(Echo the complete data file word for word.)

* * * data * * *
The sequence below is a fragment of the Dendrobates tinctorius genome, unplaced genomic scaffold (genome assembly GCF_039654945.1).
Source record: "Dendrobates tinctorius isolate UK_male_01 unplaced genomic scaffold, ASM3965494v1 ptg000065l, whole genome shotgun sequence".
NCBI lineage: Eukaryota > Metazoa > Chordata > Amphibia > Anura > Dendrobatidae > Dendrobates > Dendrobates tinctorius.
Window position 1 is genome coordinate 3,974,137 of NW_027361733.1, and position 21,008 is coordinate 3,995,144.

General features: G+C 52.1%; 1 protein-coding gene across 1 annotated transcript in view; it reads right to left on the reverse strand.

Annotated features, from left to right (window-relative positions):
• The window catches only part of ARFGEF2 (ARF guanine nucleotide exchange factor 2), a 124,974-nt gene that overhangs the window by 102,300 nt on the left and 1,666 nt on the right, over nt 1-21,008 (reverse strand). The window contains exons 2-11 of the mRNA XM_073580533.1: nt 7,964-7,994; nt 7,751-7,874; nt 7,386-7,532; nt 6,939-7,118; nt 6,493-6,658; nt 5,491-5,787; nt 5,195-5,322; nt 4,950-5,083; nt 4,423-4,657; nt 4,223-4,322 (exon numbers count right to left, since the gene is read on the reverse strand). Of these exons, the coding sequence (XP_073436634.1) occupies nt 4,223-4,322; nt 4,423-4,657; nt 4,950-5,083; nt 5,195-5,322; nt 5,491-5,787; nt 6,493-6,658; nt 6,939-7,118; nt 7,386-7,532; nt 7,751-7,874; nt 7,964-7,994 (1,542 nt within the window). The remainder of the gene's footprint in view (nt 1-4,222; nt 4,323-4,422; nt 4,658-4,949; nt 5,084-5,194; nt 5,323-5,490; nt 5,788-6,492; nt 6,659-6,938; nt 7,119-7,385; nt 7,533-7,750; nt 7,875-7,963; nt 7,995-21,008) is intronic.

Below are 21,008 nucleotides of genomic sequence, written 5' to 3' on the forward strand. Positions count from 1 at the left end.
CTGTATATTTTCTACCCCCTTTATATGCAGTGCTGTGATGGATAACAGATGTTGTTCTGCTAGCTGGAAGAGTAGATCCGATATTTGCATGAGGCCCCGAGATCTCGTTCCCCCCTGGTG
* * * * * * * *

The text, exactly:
The sequence below is a fragment of the Dendrobates tinctorius genome, unplaced genomic scaffold (genome assembly GCF_039654945.1).
Source record: "Dendrobates tinctorius isolate UK_male_01 unplaced genomic scaffold, ASM3965494v1 ptg000065l, whole genome shotgun sequence".
NCBI lineage: Eukaryota > Metazoa > Chordata > Amphibia > Anura > Dendrobatidae > Dendrobates > Dendrobates tinctorius.
Window position 1 is genome coordinate 3,974,137 of NW_027361733.1, and position 21,008 is coordinate 3,995,144.

General features: G+C 52.1%; 1 protein-coding gene across 1 annotated transcript in view; it reads right to left on the reverse strand.

Annotated features, from left to right (window-relative positions):
• The window catches only part of ARFGEF2 (ARF guanine nucleotide exchange factor 2), a 124,974-nt gene that overhangs the window by 102,300 nt on the left and 1,666 nt on the right, over nt 1-21,008 (reverse strand). The window contains exons 2-11 of the mRNA XM_073580533.1: nt 7,964-7,994; nt 7,751-7,874; nt 7,386-7,532; nt 6,939-7,118; nt 6,493-6,658; nt 5,491-5,787; nt 5,195-5,322; nt 4,950-5,083; nt 4,423-4,657; nt 4,223-4,322 (exon numbers count right to left, since the gene is read on the reverse strand). Of these exons, the coding sequence (XP_073436634.1) occupies nt 4,223-4,322; nt 4,423-4,657; nt 4,950-5,083; nt 5,195-5,322; nt 5,491-5,787; nt 6,493-6,658; nt 6,939-7,118; nt 7,386-7,532; nt 7,751-7,874; nt 7,964-7,994 (1,542 nt within the window). The remainder of the gene's footprint in view (nt 1-4,222; nt 4,323-4,422; nt 4,658-4,949; nt 5,084-5,194; nt 5,323-5,490; nt 5,788-6,492; nt 6,659-6,938; nt 7,119-7,385; nt 7,533-7,750; nt 7,875-7,963; nt 7,995-21,008) is intronic.

Below are 21,008 nucleotides of genomic sequence, written 5' to 3' on the forward strand. Positions count from 1 at the left end.
CTGTATATTTTCTACCCCCTTTATATGCAGTGCTGTGATGGATAACAGATGTTGTTCTGCTAGCTGGAAGAGTAGATCCGATATTTGCATGAGGCCCCGAGATCTCGTTCCCCCCTGGTG